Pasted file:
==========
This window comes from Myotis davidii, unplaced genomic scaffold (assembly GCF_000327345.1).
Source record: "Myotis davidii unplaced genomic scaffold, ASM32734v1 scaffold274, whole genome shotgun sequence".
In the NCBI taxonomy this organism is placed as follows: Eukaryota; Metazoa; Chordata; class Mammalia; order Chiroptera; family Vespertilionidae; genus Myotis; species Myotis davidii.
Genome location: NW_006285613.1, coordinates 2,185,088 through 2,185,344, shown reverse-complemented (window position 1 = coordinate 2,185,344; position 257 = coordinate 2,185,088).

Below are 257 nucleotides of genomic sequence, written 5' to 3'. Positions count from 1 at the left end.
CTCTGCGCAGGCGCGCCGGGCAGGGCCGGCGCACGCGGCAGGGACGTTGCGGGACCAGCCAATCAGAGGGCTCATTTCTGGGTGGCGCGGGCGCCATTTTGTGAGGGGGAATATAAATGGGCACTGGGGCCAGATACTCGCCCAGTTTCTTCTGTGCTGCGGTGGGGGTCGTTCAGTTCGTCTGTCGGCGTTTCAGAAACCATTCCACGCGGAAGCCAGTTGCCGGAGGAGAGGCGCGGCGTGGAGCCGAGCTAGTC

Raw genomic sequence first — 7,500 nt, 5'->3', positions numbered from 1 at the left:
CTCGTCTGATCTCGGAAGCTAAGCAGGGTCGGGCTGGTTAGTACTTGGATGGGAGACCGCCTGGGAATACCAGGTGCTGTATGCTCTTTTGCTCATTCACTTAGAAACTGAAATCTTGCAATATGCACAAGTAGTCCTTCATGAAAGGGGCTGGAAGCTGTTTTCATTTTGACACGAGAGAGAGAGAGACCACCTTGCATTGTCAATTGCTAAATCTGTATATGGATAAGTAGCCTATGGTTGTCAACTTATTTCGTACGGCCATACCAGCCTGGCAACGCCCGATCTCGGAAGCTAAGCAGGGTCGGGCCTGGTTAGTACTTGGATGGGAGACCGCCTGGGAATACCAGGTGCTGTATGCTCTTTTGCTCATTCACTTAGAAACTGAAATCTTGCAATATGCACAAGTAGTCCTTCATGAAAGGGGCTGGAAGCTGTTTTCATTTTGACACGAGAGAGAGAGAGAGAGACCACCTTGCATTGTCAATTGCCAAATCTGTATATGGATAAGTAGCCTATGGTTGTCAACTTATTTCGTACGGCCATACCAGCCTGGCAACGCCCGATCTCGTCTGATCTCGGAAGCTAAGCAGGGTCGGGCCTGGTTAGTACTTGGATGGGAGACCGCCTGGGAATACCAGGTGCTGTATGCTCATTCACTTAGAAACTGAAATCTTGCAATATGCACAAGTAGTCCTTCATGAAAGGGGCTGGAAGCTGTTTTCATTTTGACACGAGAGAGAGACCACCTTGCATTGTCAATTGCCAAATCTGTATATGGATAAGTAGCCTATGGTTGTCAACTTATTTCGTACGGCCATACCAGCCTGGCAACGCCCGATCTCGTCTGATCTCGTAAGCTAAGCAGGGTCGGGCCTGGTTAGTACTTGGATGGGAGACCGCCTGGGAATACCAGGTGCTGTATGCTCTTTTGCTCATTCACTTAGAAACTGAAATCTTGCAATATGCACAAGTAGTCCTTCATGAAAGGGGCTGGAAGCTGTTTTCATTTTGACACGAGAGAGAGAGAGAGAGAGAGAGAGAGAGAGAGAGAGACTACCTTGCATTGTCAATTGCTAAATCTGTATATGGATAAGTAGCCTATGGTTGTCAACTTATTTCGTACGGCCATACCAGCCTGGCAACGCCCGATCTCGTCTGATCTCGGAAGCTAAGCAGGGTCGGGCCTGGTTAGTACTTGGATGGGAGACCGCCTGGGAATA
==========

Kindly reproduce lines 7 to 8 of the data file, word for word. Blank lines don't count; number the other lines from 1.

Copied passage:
Raw genomic sequence first — 7,500 nt, 5'->3', positions numbered from 1 at the left:
CTCGTCTGATCTCGGAAGCTAAGCAGGGTCGGGCTGGTTAGTACTTGGATGGGAGACCGCCTGGGAATACCAGGTGCTGTATGCTCTTTTGCTCATTCACTTAGAAACTGAAATCTTGCAATATGCACAAGTAGTCCTTCATGAAAGGGGCTGGAAGCTGTTTTCATTTTGACACGAGAGAGAGAGAGACCACCTTGCATTGTCAATTGCTAAATCTGTATATGGATAAGTAGCCTATGGTTGTCAACTTATTTCGTACGGCCATACCAGCCTGGCAACGCCCGATCTCGGAAGCTAAGCAGGGTCGGGCCTGGTTAGTACTTGGATGGGAGACCGCCTGGGAATACCAGGTGCTGTATGCTCTTTTGCTCATTCACTTAGAAACTGAAATCTTGCAATATGCACAAGTAGTCCTTCATGAAAGGGGCTGGAAGCTGTTTTCATTTTGACACGAGAGAGAGAGAGAGAGACCACCTTGCATTGTCAATTGCCAAATCTGTATATGGATAAGTAGCCTATGGTTGTCAACTTATTTCGTACGGCCATACCAGCCTGGCAACGCCCGATCTCGTCTGATCTCGGAAGCTAAGCAGGGTCGGGCCTGGTTAGTACTTGGATGGGAGACCGCCTGGGAATACCAGGTGCTGTATGCTCATTCACTTAGAAACTGAAATCTTGCAATATGCACAAGTAGTCCTTCATGAAAGGGGCTGGAAGCTGTTTTCATTTTGACACGAGAGAGAGACCACCTTGCATTGTCAATTGCCAAATCTGTATATGGATAAGTAGCCTATGGTTGTCAACTTATTTCGTACGGCCATACCAGCCTGGCAACGCCCGATCTCGTCTGATCTCGTAAGCTAAGCAGGGTCGGGCCTGGTTAGTACTTGGATGGGAGACCGCCTGGGAATACCAGGTGCTGTATGCTCTTTTGCTCATTCACTTAGAAACTGAAATCTTGCAATATGCACAAGTAGTCCTTCATGAAAGGGGCTGGAAGCTGTTTTCATTTTGACACGAGAGAGAGAGAGAGAGAGAGAGAGAGAGAGAGAGAGACTACCTTGCATTGTCAATTGCTAAATCTGTATATGGATAAGTAGCCTATGGTTGTCAACTTATTTCGTACGGCCATACCAGCCTGGCAACGCCCGATCTCGTCTGATCTCGGAAGCTAAGCAGGGTCGGGCCTGGTTAGTACTTGGATGGGAGACCGCCTGGGAATA